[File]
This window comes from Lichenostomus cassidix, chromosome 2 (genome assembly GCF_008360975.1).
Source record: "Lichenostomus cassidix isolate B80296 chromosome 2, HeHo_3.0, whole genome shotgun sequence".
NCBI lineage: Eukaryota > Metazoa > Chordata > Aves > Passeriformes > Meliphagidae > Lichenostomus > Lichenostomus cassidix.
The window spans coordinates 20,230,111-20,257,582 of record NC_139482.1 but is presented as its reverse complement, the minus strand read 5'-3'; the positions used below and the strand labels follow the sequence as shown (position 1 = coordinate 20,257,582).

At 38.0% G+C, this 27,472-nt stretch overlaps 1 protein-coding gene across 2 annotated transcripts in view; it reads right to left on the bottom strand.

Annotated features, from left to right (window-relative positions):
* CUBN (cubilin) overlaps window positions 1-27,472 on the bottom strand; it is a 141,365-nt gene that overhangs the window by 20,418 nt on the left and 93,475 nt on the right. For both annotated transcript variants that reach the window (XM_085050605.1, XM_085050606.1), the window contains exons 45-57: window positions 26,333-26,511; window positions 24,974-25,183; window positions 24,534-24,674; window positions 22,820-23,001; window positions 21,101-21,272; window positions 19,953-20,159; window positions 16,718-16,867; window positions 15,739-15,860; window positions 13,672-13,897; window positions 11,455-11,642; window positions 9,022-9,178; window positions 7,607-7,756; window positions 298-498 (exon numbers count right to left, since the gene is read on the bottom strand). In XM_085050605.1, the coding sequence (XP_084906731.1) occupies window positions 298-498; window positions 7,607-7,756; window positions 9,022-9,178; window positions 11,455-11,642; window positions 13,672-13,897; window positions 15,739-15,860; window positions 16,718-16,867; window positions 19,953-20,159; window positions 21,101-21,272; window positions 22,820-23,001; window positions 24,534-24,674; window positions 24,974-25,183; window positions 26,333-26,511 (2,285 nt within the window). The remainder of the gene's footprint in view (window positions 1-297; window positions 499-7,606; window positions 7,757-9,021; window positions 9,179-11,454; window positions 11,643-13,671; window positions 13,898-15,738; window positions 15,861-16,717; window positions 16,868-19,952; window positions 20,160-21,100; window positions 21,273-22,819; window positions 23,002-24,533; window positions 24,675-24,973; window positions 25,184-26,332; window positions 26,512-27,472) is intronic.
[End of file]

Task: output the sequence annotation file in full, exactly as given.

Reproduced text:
This window comes from Lichenostomus cassidix, chromosome 2 (genome assembly GCF_008360975.1).
Source record: "Lichenostomus cassidix isolate B80296 chromosome 2, HeHo_3.0, whole genome shotgun sequence".
NCBI lineage: Eukaryota > Metazoa > Chordata > Aves > Passeriformes > Meliphagidae > Lichenostomus > Lichenostomus cassidix.
The window spans coordinates 20,230,111-20,257,582 of record NC_139482.1 but is presented as its reverse complement, the minus strand read 5'-3'; the positions used below and the strand labels follow the sequence as shown (position 1 = coordinate 20,257,582).

At 38.0% G+C, this 27,472-nt stretch overlaps 1 protein-coding gene across 2 annotated transcripts in view; it reads right to left on the bottom strand.

Annotated features, from left to right (window-relative positions):
* CUBN (cubilin) overlaps window positions 1-27,472 on the bottom strand; it is a 141,365-nt gene that overhangs the window by 20,418 nt on the left and 93,475 nt on the right. For both annotated transcript variants that reach the window (XM_085050605.1, XM_085050606.1), the window contains exons 45-57: window positions 26,333-26,511; window positions 24,974-25,183; window positions 24,534-24,674; window positions 22,820-23,001; window positions 21,101-21,272; window positions 19,953-20,159; window positions 16,718-16,867; window positions 15,739-15,860; window positions 13,672-13,897; window positions 11,455-11,642; window positions 9,022-9,178; window positions 7,607-7,756; window positions 298-498 (exon numbers count right to left, since the gene is read on the bottom strand). In XM_085050605.1, the coding sequence (XP_084906731.1) occupies window positions 298-498; window positions 7,607-7,756; window positions 9,022-9,178; window positions 11,455-11,642; window positions 13,672-13,897; window positions 15,739-15,860; window positions 16,718-16,867; window positions 19,953-20,159; window positions 21,101-21,272; window positions 22,820-23,001; window positions 24,534-24,674; window positions 24,974-25,183; window positions 26,333-26,511 (2,285 nt within the window). The remainder of the gene's footprint in view (window positions 1-297; window positions 499-7,606; window positions 7,757-9,021; window positions 9,179-11,454; window positions 11,643-13,671; window positions 13,898-15,738; window positions 15,861-16,717; window positions 16,868-19,952; window positions 20,160-21,100; window positions 21,273-22,819; window positions 23,002-24,533; window positions 24,675-24,973; window positions 25,184-26,332; window positions 26,512-27,472) is intronic.